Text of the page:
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US Planes Strike Islamist Forces in Iraq

F/A-18E fighter jets on the flight deck of the USS George H.W. Bush aircraft carrier in this recent U.S. Navy handout photo obtained Aug. 8, 2014.

F/A-18E fighter jets on the flight deck of the USS George H.W. Bush aircraft carrier in this recent U.S. Navy handout photo obtained Aug. 8, 2014.

From VOA Learning English, this is In The News.

The United States military bombed Islamic State militants in northern Iraq on Friday. A Defense Department official said U.S. airplanes dropped laser-guided bombs on militant artillery positions near the city of Irbil. The Islamists reportedly had used the artillery against Iraqi Kurdish forces defending the city.

On Thursday, President Barack Obama ordered the U.S. military to carry out "targeted airstrikes" against the militants. The Islamic State was formerly known as ISIL -- the Islamic State of Syria and the Levant.

The president said the military operation is part of a combined effort to support Kurdish forces in the north. Another goal, he said, is to provide humanitarian aid to Iraqi civilians threatened by militant action.

"Today I authorized two operations in Iraq: targeted air strikes to protect our American personnel, and a humanitarian effort to help save thousands of Iraqi civilians who are trapped on a mountain without food and water and facing almost certain death."

Humanitarian Crisis

Mr. Obama spoke hours after U.S. aircraft dropped humanitarian aid on Iraq's Mount Sinjar. Thousands of displaced Iraqis have been living there for days without food, water or shelter. They fled up the mountain to escape from the Islamic State militants.

The refugees are mainly Christians or members of the Yazidi religious group. The militants are Sunni Muslims. They have threatened to kill non-Muslims if they reject Islam’s teachings. They are also carrying out attacks on Muslims who are not Sunnis.

President Obama says the United States should act if it has the ability to avoid a humanitarian crisis.

Displaced Iraqi Christians settle at St. Joseph Church in Irbil.

Displaced Iraqi Christians settle at St. Joseph Church in Irbil.

“We can act carefully and responsibly to prevent a potential act of genocide. That’s what we’re doing on that mountain. I’ve therefore authorized targeted air strikes if necessary to help forces in Iraq as they fight to break the siege of Mount Sinjar and protect the civilians trapped there.”

The president ordered air strikes against ISIL vehicles if they moved toward Irbil. He also approved strikes anywhere else in Iraq where the militants threaten American personnel and property.

On Friday, Britain expressed support for Mr. Obama’s approval of air strikes. Defense Secretary Michael Fallon announced that his country would take part in the effort to aid Iraqi refugees.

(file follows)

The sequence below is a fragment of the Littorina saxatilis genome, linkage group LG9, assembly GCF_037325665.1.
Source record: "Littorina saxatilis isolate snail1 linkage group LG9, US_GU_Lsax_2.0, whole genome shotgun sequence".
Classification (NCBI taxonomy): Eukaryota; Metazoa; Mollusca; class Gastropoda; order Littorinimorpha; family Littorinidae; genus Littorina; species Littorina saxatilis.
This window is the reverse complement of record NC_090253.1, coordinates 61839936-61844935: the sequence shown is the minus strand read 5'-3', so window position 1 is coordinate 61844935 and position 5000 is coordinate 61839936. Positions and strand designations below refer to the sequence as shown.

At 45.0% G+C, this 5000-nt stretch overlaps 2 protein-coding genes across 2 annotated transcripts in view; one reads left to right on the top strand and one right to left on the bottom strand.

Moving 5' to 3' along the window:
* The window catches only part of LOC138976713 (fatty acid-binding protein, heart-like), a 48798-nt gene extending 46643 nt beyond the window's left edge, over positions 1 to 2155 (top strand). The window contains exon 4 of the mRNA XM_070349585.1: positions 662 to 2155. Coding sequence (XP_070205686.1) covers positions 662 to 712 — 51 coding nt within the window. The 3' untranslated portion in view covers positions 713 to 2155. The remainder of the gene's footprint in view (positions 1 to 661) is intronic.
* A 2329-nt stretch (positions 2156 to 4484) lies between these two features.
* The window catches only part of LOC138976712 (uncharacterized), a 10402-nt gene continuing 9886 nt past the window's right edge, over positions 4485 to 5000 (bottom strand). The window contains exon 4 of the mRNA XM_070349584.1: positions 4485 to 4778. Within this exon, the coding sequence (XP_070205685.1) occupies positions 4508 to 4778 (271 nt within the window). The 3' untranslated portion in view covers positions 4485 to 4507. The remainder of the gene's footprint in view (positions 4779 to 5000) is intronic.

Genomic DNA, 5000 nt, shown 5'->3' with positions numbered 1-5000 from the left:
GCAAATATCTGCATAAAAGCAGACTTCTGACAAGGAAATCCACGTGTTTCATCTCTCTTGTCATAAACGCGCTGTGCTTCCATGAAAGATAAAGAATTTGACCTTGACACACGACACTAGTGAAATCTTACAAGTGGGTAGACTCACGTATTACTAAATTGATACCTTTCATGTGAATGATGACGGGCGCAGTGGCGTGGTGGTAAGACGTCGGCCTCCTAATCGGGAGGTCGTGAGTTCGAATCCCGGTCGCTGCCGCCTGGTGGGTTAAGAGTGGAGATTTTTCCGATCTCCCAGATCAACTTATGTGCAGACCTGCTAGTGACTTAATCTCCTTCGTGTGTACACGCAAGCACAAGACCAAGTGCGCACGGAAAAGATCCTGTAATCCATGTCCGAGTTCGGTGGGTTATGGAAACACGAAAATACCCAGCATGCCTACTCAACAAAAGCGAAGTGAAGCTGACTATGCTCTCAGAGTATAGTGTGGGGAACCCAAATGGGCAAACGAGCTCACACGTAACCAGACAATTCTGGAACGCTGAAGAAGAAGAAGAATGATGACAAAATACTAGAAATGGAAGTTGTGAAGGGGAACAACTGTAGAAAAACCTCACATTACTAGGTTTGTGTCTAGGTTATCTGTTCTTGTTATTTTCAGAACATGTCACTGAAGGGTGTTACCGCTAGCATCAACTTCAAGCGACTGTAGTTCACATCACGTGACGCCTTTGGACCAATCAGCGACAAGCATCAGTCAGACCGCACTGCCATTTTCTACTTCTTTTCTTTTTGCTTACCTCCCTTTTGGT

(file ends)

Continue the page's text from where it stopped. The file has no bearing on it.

The air strikes this week represent the biggest use of American military force in Iraq since U.S. troops withdrew from the country in 2011. The Iraq War lasted more than eight years.

President Obama said on Thursday that he would not send ground troops back to Iraq. His administration has faced public pressure to avoid new involvement in foreign conflicts.

Militants Push Toward Kurdish Areas

In recent days, Islamic State forces and other militants have made gains against Kurdish forces in northern Iraq. The United States has a diplomatic office and military advisors in Irbil. The militants defeated the Kurdish forces in several towns. The group also says it has taken control of a major dam on the Tigris River. This would give militants control of power and water that supplies Baghdad.

Iraq Continues to Suffer from Political Problems

Iraq’s ability to answer the militant offensive has been slowed by a political leadership dispute. Prime Minister Nouri al-Maliki has faced repeated calls to leave office. His group won the most seats in a national election earlier this year, but efforts to form a new government have failed.

And that’s In The News from VOA Learning English.

I’m Christopher Cruise.

For the latest news, visit

This report was written in Special English from stories by VOA reporter Jeff Seldin and reporter Lisa Schlein.


Words in the News

combined adj. form of the verb combine – v. to mix or bring together

humanitarianadj. concerned about human welfare

represent v. to act in the place of someone else; to substitute for; to serve as an example

advisor n. one who helps with information, knowledge or ideas in making a decision

leadership - n. those in a group who show the way, command, or control a group, organization or country

Now it’s your turn to use these words. In the comment section, write a sentence using one of these words and we will give you feedback on your use of vocabulary and grammar.

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